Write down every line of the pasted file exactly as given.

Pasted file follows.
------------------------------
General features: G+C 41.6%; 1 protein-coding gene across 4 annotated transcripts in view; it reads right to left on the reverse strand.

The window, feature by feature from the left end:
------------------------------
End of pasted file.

General features: G+C 41.6%; 1 protein-coding gene across 4 annotated transcripts in view; it reads right to left on the reverse strand.

The window, feature by feature from the left end: